An old 1960s government high-rise on Cotton Tree Drive has metamorphosed into a five-star hotel, a welcome addition to Hong Kong’s luxury hotel scene. Sitting snug between the Peak Tram terminal, Hong Kong Park and the Cheung Kong Centre, The Murray is wonderfully located in the heart of the city. The views over the park, St John’s Cathedral and across Victoria Harbour to ICC from its 336 guest rooms are some of the best in town.
The distinctive white building with its huge ground-floor archways was originally designed by Architectural Services Department worker Ron Philips in 1969 for the then-colonial government. The brief was to come up with an office block to accommodate the Public Works Department. But Philips designed a 27-storey building so innovative that modern-day buildings struggle to compete with its environmental features.
To reduce air conditioning costs, Philips designed the building with its windows sheltered by concrete ‘fins’ positioned at 90 degrees to the panes to avoid direct sunlight hitting the glass. This passive design was considered innovative enough to win the Certificate of Merit of the Energy Efficient Building Award in 1994. In 1969, it was well ahead of its time and as Foster + Partners, the lead architect on today’s redesign, has pointed out, the modern day glass high-rises that sit shimmering in the Asian sun today don’t seem to have been quite as design-savvy.
Philips in now in his 90s and living in Britain, but he was invited by Foster + Partners to consult on the Murray’s conversion and last December he flew out to Hong Kong for the official opening of the hotel. The building and site had been bought from the government in 2011 by developer Wharf Holdings for $4.4 billion, with a further $3.4 billion spent on the redevelopment. Although the sale of government land to a private party was controversial at the time, The Murray is part of the Conserving Central project which aims to preserve what’s left of Central’s historic heart. This has ensured a sympathetic re-design and subsequent new lease of life. Heritage constraints meant the height of the building could not be altered and original features such as the sweeping archways and clever vehicle ramps that feed off from busy Cotton Tree Drive had to be left in place.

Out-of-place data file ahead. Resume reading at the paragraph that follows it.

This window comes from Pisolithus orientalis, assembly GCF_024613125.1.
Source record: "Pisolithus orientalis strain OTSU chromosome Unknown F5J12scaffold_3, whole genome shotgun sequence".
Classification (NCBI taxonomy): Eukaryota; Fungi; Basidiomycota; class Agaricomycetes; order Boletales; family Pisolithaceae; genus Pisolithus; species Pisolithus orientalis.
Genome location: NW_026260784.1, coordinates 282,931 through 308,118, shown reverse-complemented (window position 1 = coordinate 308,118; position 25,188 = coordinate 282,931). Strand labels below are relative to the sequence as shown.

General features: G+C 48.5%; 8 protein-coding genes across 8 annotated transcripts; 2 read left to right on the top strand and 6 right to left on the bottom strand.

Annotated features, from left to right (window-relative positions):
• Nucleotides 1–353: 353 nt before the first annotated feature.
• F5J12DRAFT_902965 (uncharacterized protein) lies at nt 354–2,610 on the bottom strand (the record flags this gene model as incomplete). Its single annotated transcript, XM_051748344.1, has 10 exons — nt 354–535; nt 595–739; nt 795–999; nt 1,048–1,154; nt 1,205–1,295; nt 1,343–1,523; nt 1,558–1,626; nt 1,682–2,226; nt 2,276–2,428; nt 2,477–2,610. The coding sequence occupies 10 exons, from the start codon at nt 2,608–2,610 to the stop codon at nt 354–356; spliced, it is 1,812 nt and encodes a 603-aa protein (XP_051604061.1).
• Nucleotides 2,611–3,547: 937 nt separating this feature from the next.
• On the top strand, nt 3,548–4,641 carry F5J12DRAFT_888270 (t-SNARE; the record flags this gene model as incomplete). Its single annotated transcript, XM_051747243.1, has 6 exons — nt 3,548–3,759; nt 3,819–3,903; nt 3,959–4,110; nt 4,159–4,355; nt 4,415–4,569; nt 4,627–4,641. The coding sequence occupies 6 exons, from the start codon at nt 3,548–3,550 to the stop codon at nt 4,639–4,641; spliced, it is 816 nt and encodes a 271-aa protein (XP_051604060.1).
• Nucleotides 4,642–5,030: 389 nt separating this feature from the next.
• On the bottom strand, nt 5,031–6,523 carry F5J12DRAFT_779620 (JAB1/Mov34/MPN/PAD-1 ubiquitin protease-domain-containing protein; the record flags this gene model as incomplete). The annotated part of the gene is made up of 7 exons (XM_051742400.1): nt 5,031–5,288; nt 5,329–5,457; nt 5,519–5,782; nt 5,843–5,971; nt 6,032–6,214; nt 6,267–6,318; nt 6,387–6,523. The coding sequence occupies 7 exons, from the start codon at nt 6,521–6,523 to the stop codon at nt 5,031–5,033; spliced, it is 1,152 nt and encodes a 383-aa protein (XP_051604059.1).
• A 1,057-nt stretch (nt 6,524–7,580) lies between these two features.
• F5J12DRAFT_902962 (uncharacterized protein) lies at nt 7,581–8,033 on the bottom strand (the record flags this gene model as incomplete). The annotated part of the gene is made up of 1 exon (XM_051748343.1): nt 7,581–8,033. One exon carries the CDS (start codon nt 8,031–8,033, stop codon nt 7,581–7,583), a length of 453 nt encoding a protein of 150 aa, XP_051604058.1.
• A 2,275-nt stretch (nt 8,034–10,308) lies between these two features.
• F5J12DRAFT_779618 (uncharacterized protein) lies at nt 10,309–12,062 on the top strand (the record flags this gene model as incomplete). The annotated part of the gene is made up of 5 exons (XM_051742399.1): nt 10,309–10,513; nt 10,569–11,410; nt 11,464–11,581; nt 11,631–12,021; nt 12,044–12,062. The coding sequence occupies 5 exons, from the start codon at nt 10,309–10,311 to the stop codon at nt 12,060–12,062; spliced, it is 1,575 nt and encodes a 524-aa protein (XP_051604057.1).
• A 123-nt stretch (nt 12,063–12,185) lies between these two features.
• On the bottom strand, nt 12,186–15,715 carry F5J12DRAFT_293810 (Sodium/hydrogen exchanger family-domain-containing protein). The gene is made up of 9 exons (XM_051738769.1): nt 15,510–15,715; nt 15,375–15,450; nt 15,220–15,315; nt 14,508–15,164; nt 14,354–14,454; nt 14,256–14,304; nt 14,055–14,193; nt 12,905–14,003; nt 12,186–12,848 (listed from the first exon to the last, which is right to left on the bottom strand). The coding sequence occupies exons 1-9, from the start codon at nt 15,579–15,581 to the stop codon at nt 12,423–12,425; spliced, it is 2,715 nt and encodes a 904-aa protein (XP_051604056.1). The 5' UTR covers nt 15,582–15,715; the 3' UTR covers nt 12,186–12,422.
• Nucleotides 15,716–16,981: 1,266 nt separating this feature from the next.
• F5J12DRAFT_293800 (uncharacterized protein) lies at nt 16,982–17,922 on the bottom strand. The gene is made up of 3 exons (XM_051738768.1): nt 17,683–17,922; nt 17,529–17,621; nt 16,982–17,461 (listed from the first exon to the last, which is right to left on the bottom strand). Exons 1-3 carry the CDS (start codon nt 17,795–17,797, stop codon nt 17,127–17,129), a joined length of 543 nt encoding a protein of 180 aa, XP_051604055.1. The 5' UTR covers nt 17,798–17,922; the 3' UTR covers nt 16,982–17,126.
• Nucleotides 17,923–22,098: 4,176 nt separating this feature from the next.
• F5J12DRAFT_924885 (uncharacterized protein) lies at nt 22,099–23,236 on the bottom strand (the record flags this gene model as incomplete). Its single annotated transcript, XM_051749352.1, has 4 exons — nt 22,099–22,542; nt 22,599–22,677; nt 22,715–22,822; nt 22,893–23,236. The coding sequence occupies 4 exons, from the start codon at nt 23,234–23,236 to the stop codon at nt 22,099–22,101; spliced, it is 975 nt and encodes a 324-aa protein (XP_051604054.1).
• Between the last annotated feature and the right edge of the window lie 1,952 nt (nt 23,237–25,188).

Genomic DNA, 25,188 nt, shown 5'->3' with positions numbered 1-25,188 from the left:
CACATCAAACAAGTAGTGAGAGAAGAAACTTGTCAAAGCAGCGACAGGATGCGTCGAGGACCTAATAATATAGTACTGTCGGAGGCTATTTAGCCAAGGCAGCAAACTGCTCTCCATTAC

The re-design beautifully ‘opens up’ the building with floor-to-ceiling glass at the lower levels and multiple entry points. The concrete car park has been replaced with gardens and outdoor spaces – the dining room spills out onto a terraced area shaded by a 139-year-old listed Rainbow Shower Tree, which is the centrepiece of the gardens.
The distinctive arches were installed by Philips to solve the problem of steep inclines limiting access to the car park. But as it transpired, the archways not only made the base of the building more accessible for vehicles back in the ’60s, today they provide fantastic shade and rain protection, enabling a superb outdoor venue that is protected from the elements. The hotel is next month welcoming a car exhibition to the space which will be known as The Arches.
The Murray boasts a modern, sleek cocktail bar which will no doubt become a welcome watering hole with workers from the neighbouring central business district – the cocktail menu is named The Tape and features tipples including ‘Opening Bell’ and ‘Nifty Fifty’ as a nod to its locale.
The afternoon tea was delicious – the perfectly warmed and fresh scones were a highlight – and located close to top tourist sites St John’s Cathedral and the Peak tram station. As a stop-off for foot-sore site-seers it couldn’t be better placed. In June a rooftop bar and restaurant is due to be opened.
Popinjays, the hotel’s rooftop bar and restaurant, takes in a sweeping panorama of Hong Kong and is named after the cockatoos resident in the neighbouring Garden Road Botanical Gardens.
“On our very first visit to the site, we were inspired by the views from The Peak to the harbour from The Murray Building’s rooftop,” said Luke Fox, head of studio at Foster + Partners. “We sought to capitalise on this unique location by relocating the building’s services from the roof to other, unobtrusive locations.”
With the refurb complete, guests are left to enjoy aperitifs and cocktails on a 420sqm wraparound terrace, while the restaurant is located in a purpose-built glass pavilion sitting atop the 25-storey hotel. The space includes The Aviary for private events seating up to 14 diners.
Chef Didier Quennouelle will be serving up a European-inspired menu, with a weekly-changing four or six-course degustation menu from Monday to Thursday. Fridays and Saturdays ushers in the aptly-named Birds of a Feather menu – a selection of shared dishes and free-flow cocktails for a minimum of four guests. A DJ will be resident in the booth every evening from Wednesday to Saturday with a chilled mix of tunes.
*Popinjays is open to residents and guests, 3141 8888, firstname.lastname@example.org. Hotel bookings can be made at niccolohotels.com